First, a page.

Ben Shapiro: Here’s Why Silicon Valley Bank Collapsed
Ben Shapiro is seen on the set of "Candace" on April 28, 2021 in Nashville, Tennessee.
Jason Kempin via Getty Images

Silicon Valley Bank collapsed because of bad decisions by senior management, but the historic failure was helped along by the Biden administration’s disastrous handling of the economy, Ben Shapiro said on his podcast Monday. 

Deficit spending that drove inflation and prompted interest rate hikes by the Federal Reserve, combined with poor investment strategy by the bank caused the collapse, according to Shapiro, the best-selling author and Daily Wire editor emeritus. SVB had $200 billion in deposits at the end of the first quarter of 2022, a jump from $60 billion in 2020, which Shapiro attributed to more money being injected into the U.S. economy than at any time in history.

“A lot of that money went to firms that didn’t know where to put the money and so they started shoveling it into tech,” Shapiro said, adding that the tech “boom” looked a lot like the tech bubble of 1999, when ridiculously high valuations were placed on unproven companies.

Banks like SVB wound up holding huge amounts of the flowing cash, swelling their balance sheets. But instead of keeping liquid cash on hand, SVB and others lent to other ventures and bought stocks and bonds. As always, banks make their profit by investing deposits, Shapiro said. To succeed, they need a better return on the money they invest than the yield they’ve promised depositors.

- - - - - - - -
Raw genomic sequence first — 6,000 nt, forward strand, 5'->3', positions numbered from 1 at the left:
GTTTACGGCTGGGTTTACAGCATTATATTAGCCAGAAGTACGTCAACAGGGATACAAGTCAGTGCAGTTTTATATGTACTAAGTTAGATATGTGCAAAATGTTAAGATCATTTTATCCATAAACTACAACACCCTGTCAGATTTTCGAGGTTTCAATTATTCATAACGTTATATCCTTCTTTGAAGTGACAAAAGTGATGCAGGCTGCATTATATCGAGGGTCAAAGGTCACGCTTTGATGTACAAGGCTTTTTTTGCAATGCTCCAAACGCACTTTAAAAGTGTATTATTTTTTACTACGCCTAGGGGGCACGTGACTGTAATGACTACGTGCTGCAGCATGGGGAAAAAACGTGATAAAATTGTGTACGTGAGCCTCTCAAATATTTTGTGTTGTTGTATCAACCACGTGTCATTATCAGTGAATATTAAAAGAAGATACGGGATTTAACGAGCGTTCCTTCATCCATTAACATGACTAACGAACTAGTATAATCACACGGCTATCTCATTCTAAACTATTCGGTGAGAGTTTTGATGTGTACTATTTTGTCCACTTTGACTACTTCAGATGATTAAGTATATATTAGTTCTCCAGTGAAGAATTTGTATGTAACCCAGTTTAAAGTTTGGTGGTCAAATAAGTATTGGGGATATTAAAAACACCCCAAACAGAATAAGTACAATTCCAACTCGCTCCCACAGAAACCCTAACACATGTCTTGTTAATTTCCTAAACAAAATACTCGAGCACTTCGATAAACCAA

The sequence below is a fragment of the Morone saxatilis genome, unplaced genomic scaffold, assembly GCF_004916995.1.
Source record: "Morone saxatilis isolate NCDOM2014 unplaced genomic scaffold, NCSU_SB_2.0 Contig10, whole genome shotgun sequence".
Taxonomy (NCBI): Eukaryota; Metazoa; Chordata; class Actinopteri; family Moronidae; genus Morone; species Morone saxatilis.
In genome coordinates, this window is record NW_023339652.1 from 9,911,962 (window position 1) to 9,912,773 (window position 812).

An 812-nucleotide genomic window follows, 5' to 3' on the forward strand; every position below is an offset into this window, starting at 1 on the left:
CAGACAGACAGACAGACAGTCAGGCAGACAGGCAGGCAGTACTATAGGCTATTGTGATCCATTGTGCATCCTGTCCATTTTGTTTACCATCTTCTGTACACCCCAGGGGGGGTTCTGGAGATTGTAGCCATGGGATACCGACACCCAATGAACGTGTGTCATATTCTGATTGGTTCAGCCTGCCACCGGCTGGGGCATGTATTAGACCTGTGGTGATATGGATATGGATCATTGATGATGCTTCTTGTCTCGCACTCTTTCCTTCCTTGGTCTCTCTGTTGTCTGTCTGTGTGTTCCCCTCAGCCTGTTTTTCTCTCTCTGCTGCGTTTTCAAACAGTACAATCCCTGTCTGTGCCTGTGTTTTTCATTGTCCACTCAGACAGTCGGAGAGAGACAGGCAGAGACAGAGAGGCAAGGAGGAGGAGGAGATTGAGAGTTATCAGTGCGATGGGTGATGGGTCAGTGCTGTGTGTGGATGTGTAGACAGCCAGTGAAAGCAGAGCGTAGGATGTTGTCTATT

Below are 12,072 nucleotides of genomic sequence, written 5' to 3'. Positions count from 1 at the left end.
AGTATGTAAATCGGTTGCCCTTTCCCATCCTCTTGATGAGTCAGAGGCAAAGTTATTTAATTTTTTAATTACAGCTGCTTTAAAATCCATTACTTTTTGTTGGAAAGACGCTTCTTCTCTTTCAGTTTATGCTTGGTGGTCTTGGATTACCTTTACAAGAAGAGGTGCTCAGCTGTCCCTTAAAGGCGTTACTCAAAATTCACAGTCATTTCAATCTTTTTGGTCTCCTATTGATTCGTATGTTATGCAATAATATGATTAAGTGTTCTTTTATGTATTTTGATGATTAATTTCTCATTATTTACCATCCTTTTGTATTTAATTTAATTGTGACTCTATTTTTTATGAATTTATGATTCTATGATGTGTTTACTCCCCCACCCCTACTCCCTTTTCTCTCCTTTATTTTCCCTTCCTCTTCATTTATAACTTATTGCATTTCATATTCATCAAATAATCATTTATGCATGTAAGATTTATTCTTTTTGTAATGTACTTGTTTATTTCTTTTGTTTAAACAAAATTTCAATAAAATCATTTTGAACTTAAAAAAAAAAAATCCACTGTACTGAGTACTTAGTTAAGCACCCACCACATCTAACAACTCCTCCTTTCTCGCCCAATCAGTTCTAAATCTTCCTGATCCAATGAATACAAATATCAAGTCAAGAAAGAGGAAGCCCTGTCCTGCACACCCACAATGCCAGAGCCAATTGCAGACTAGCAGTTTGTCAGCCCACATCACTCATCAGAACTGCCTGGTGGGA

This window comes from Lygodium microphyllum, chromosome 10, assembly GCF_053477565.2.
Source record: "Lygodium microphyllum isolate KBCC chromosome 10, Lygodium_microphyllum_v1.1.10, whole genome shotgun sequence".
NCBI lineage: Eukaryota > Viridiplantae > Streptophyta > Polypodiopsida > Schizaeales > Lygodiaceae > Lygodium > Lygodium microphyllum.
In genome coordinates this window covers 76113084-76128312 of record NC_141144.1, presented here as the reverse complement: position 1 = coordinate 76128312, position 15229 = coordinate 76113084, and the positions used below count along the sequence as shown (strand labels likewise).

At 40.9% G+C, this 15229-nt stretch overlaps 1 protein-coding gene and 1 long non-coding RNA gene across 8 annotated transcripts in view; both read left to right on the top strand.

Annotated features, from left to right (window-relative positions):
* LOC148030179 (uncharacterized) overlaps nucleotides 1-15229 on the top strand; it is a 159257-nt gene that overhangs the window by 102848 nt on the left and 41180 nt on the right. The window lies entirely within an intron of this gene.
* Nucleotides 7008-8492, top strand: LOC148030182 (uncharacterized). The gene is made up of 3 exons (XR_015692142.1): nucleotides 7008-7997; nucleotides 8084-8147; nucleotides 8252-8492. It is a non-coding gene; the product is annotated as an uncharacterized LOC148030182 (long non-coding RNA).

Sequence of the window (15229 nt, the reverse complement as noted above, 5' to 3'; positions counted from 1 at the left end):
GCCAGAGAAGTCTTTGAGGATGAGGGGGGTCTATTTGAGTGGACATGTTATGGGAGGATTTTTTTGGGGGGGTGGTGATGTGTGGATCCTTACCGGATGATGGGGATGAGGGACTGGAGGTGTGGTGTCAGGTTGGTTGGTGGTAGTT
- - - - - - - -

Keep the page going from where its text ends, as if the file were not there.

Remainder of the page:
“So what exactly did SVB Financial do with this massive influx of cash?” Shapiro asked. “Well, they started buying tens of billions of dollars of seemingly safe assets, primarily long-term U.S. Treasuries and government-backed mortgage securities, which means that SVB’s securities portfolio rose to about $27 billion in the first quarter of 2020 to $128 billion by the end of 2021.”

These investments soured when inflation and subsequent interest rate hikes by the Federal Reserve caused the value of those bonds values to drop. The government will then issue bonds at higher rates, wiping out the market for the lower-rate bonds. And since the long-term notes don’t mature for several years, SVB is stuck with them even as inflation eats away at their underlying value.

Once word of the bank’s position got out and depositors wanted their money back, all the bank could do was sell their long-term treasury notes and government-backed securities at a discount that amounted to huge losses that caused SVB’s collapse.


“And so suddenly, if everybody goes to the bank at the same time you have the Mary Poppins scenario, right?” Shapiro said. “Everybody goes to the bank at the same time. It’s a run on the bank and everybody freaks out because they have to shut the windows. There actually is no money at the bank.”

The failure of SVB, the nation’s 16th-largest lender, was the nation’s biggest bank failure since Washington Mutual in 2008.


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